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Your friend's life sucks: Are you bad for celebrating YOUR joy?

Updated: Dec 20, 2019


This is the third week of Advent. I know some of you who have been keeping up with the series are like, "Uhm... Josh? Where is Advent Week 2?"

And to that, I say:


Shoutout to everybody who knows why this is relevant.

But anyway, to the main point:


The Advent celebrations so far are as follows:




Delores talks about this week's Advent topic, Joy, and the idea that we are supposed to celebrate the great things that have come to us before this season. That wasn't as deep as it went, though.

Pastor Delores brought up how difficult it can be for you to celebrate your own Joy out loud and not in the way that you are probably thinking.

Instead of considering it internally, picture this external mode of the concept:

You just moved into your new home; you closed last week, and you and your family are very excited about the area in which you live. You are much happier to go to work now because the commute has been whittled down to an acceptable 15 minutes versus previously having to commit to an egregious 50.

Your kids are in a neighborhood with child-friendly amenities and security that allows you not to have to coddle them as they venture off to meet new friends. You've mastered budgeting and are closer than ever to being totally debt-free.

Life is just perfect right now. You know hardships will come, but it simply cannot get better than at this moment.

Then, almost like a tornado fueled by grief and angst itself, you see your friend Sunday morning looking dispirited.

For the sake of this point, this week just happens to be during the third week of Advent.

In this week of Joy, you think about your perfect new home and neighborhood and job and new hobbies and family and all that jazz. However, you struggle to celebrate immodestly because you know, whether you want to or not, that your friend is genuinely struggling.

For reasons out of her control, she foreclosed on her home. She depleted her savings because she was laid-off a few months ago; bills have caught up with her.

She also had to sell her 2014 Mustang GTO, among other things that you remember were very important to her.

You can't help her because then it would put a strain on your own family. It seems her scenario is too dense for any of your efforts to have even made a dent, anyway.

Your friend genuinely does not resent you for this because they understand all the crap that they are going through right now. Somehow, they are also able to respect that it is not anybody else's fault, either.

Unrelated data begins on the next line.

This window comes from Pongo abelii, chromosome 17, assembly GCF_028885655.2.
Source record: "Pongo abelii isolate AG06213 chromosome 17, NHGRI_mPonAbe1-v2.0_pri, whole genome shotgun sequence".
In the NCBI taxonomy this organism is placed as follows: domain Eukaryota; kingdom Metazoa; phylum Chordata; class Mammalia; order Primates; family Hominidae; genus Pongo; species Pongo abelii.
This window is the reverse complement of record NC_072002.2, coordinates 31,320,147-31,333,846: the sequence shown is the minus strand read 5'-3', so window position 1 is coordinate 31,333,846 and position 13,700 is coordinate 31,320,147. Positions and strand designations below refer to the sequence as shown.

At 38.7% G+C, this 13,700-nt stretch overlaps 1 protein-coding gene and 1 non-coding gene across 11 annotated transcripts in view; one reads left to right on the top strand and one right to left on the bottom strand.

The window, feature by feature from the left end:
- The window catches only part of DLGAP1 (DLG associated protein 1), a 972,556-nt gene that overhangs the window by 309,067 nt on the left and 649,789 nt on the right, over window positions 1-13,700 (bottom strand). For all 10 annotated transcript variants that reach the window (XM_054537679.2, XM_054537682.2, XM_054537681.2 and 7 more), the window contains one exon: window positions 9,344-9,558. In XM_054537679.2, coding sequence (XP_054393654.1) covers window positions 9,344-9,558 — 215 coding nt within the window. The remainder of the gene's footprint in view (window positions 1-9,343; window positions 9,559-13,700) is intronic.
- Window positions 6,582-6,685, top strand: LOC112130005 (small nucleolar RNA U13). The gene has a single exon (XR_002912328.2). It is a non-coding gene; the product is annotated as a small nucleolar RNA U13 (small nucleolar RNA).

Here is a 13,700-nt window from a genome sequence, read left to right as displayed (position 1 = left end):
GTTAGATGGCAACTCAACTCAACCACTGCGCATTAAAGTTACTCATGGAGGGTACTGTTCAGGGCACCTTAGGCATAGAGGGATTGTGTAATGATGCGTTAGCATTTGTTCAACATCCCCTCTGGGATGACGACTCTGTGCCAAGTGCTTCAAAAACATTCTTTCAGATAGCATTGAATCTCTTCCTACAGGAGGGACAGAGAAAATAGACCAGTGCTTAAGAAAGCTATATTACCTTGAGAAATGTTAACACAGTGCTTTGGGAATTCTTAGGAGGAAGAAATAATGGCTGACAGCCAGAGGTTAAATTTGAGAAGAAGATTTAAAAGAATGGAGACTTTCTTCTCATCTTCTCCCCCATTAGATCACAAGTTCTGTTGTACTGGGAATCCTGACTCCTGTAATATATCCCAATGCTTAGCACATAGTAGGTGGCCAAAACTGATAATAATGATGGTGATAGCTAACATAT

There is no bad blood, and none can come from your celebrating. In your friend's time of need, the best you can muster is an "I will pray for you" or a "keep your head up, Sis."

You know how trivial those statements are, yet, you feel like it is necessary to say something. Instead of uplifting God for being kind to you, you opt-out of participating in this outward acceptance of your "fabulous" life in a likely futile attempt to preserve the feelings of your friend.

That scenario is a bit of an exaggeration, but the position is indisputable here. Whether you can help or not, people in your situation find it incredibly difficult to tell their friends, either directly or indirectly, about their Joys.

We shouldn't forget to think about the inverse, either, which regards those who ARE the friend who is suffering or recovering. When you are around your seemingly well-off peers, you hesitate to tell them about your crap from fear of being a "Debbie Downer."

It's never easy to talk about your struggles when everyone else is having a good time.

This issue subtly pushes towards another idea that actually is completely overlooked in the Joy week of Advent.


I think being able to communicate the antithesis of Joy is also just as important. It's almost like the concept of testimony.

Some old woman slowly meanders to the front of a congregation and grabs the mic. Like a choir, everyone concurrently sighs and says whatever curse words they can get away with saying under their breath without being damned to Hell.

However, once she's up there, she tells a story about how she wasn't cleared to receive her new hip replacement, so she was going to be bound to a wheelchair for the rest of her life.